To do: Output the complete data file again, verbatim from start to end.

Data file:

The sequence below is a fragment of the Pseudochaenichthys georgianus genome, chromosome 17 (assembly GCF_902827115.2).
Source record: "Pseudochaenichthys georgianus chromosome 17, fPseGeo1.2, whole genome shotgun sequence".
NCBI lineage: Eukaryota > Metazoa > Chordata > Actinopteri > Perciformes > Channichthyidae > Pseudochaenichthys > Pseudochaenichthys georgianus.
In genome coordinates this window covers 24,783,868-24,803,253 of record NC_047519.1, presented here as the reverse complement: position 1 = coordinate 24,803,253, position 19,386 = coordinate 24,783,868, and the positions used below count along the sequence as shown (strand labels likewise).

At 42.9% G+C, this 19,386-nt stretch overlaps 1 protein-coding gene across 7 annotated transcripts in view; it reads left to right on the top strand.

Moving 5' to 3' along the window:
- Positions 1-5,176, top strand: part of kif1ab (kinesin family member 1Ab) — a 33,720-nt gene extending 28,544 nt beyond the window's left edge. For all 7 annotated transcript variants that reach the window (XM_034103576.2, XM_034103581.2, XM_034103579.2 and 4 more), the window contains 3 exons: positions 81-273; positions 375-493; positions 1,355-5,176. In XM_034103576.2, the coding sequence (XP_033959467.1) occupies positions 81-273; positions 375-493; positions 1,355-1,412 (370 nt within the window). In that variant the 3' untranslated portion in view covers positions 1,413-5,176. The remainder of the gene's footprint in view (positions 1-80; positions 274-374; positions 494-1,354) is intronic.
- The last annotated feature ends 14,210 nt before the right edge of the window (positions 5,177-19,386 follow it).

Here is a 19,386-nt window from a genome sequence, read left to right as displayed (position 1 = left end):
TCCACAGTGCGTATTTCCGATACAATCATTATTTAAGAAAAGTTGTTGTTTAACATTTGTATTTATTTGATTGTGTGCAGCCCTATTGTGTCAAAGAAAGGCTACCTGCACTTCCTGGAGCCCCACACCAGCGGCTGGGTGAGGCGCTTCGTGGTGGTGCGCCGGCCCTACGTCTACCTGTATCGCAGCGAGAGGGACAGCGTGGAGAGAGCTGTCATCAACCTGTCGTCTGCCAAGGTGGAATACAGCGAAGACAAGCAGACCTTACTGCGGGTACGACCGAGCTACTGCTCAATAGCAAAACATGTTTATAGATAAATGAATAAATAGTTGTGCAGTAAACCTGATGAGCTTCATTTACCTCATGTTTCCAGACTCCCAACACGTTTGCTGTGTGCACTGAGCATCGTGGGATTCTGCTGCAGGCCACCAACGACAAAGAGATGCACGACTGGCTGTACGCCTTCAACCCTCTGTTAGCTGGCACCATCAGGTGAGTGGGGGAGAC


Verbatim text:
The sequence below is a fragment of the Pseudochaenichthys georgianus genome, chromosome 17 (assembly GCF_902827115.2).
Source record: "Pseudochaenichthys georgianus chromosome 17, fPseGeo1.2, whole genome shotgun sequence".
NCBI lineage: Eukaryota > Metazoa > Chordata > Actinopteri > Perciformes > Channichthyidae > Pseudochaenichthys > Pseudochaenichthys georgianus.
In genome coordinates this window covers 24,783,868-24,803,253 of record NC_047519.1, presented here as the reverse complement: position 1 = coordinate 24,803,253, position 19,386 = coordinate 24,783,868, and the positions used below count along the sequence as shown (strand labels likewise).

At 42.9% G+C, this 19,386-nt stretch overlaps 1 protein-coding gene across 7 annotated transcripts in view; it reads left to right on the top strand.

Moving 5' to 3' along the window:
- Positions 1-5,176, top strand: part of kif1ab (kinesin family member 1Ab) — a 33,720-nt gene extending 28,544 nt beyond the window's left edge. For all 7 annotated transcript variants that reach the window (XM_034103576.2, XM_034103581.2, XM_034103579.2 and 4 more), the window contains 3 exons: positions 81-273; positions 375-493; positions 1,355-5,176. In XM_034103576.2, the coding sequence (XP_033959467.1) occupies positions 81-273; positions 375-493; positions 1,355-1,412 (370 nt within the window). In that variant the 3' untranslated portion in view covers positions 1,413-5,176. The remainder of the gene's footprint in view (positions 1-80; positions 274-374; positions 494-1,354) is intronic.
- The last annotated feature ends 14,210 nt before the right edge of the window (positions 5,177-19,386 follow it).

Here is a 19,386-nt window from a genome sequence, read left to right as displayed (position 1 = left end):
TCCACAGTGCGTATTTCCGATACAATCATTATTTAAGAAAAGTTGTTGTTTAACATTTGTATTTATTTGATTGTGTGCAGCCCTATTGTGTCAAAGAAAGGCTACCTGCACTTCCTGGAGCCCCACACCAGCGGCTGGGTGAGGCGCTTCGTGGTGGTGCGCCGGCCCTACGTCTACCTGTATCGCAGCGAGAGGGACAGCGTGGAGAGAGCTGTCATCAACCTGTCGTCTGCCAAGGTGGAATACAGCGAAGACAAGCAGACCTTACTGCGGGTACGACCGAGCTACTGCTCAATAGCAAAACATGTTTATAGATAAATGAATAAATAGTTGTGCAGTAAACCTGATGAGCTTCATTTACCTCATGTTTCCAGACTCCCAACACGTTTGCTGTGTGCACTGAGCATCGTGGGATTCTGCTGCAGGCCACCAACGACAAAGAGATGCACGACTGGCTGTACGCCTTCAACCCTCTGTTAGCTGGCACCATCAGGTGAGTGGGGGAGAC